Over the weekend I had the pleasure of making a pair of new friends, a couple from Montana by way of the east coast. One of them brought an offering to our little potluck gathering: elk meat, from one he’d killed himself. It was his first hunt and his first kill, he said, and he and I spent a few minutes trying to unpack how it is that we could be in awe of elk in the wild and even revere them and still feel no compunction about eating their flesh.
The goal of this newsletter is not to solve that dilemma; I am both too lazy and too hypocritical to settle the issue myself. But what was it C.S. Lewis said? I write for the unlearned about things in which I am unlearned myself.
Whether the contradiction of my awe at the majesty of elk and my willingness to eat it is a form of attachment or detachment I cannot say. But it is not indifference. As T.S. Eliot wrote:
There are three conditions which often look alike
Yet differ completely, flourish in the same hedgerow:
Attachment to self and to things and to persons, detachment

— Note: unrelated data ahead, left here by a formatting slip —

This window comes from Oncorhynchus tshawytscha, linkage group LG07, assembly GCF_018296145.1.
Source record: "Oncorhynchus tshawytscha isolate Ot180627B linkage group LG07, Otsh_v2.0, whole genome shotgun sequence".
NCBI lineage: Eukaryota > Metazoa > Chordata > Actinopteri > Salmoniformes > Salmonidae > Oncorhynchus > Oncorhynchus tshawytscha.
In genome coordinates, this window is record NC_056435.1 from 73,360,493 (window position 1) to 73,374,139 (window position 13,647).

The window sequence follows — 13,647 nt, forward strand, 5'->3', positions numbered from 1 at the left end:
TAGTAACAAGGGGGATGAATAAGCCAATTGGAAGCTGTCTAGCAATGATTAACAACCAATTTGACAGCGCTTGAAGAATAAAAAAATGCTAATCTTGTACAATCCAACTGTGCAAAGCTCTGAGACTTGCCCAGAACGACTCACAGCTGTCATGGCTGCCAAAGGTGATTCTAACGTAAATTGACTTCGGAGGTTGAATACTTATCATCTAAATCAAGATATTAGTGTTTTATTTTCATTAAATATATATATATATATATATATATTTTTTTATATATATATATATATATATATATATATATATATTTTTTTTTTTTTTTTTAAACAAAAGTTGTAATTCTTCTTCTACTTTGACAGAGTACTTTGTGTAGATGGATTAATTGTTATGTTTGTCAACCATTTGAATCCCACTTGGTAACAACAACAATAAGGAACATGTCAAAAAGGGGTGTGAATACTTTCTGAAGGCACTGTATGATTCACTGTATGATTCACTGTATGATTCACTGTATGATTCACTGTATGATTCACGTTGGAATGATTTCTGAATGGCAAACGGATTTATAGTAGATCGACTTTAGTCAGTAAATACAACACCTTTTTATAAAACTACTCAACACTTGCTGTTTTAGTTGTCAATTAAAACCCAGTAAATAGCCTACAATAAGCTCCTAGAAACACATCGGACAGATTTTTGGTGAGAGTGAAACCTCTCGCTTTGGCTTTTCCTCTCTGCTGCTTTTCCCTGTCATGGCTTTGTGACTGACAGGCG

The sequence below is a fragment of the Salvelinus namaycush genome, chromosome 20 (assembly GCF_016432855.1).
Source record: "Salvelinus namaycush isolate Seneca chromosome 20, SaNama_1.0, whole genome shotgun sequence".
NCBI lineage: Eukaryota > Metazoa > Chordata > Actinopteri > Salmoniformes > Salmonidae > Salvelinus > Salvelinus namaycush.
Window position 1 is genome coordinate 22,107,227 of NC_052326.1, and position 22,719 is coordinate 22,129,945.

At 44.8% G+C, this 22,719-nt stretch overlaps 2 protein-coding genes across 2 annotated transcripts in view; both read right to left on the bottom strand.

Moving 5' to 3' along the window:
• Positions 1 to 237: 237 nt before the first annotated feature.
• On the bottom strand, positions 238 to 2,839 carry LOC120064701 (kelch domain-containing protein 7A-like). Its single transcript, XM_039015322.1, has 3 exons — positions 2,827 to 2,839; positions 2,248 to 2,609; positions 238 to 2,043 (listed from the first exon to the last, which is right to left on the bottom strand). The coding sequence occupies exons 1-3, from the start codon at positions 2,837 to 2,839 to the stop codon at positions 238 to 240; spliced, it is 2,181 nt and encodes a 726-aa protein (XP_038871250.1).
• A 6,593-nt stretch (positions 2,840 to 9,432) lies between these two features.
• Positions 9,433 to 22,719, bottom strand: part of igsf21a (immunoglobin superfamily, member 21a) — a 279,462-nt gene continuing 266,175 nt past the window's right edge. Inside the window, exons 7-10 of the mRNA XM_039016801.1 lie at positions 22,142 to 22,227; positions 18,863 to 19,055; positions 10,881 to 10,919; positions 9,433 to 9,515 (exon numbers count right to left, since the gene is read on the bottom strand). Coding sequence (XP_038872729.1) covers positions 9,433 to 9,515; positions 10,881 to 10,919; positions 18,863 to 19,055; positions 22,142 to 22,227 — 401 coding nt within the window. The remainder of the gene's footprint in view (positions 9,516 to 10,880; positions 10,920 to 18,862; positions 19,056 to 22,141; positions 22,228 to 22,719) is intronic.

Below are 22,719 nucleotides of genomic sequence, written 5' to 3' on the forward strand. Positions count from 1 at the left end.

From self and from things and from persons; and, growing between them, indifference
Which resembles the others as death resembles life,
Being between two lives - unflowering, between
The live and the dead nettle. This is the use of memory:
For liberation - not less of love but expanding
Of love beyond desire, and so liberation
From the future as well as the past.
To be indifferent in Eliot’s sense seems to me to be a conscious, active process, almost Buddhist—a choice to work at removing oneself from earthly cares as one works toward self-actualization. But I’m not sure it’s any more honorable for having been thought through. Recently, in her very solid advice column, “Ask a Fuckup,” Brandy Jensen wrote:
That’s why I would like to take a moment to state something clearly: I do not think that the primary mandate of becoming an adult is learning to accept yourself if you are, in fact, behaving unacceptably.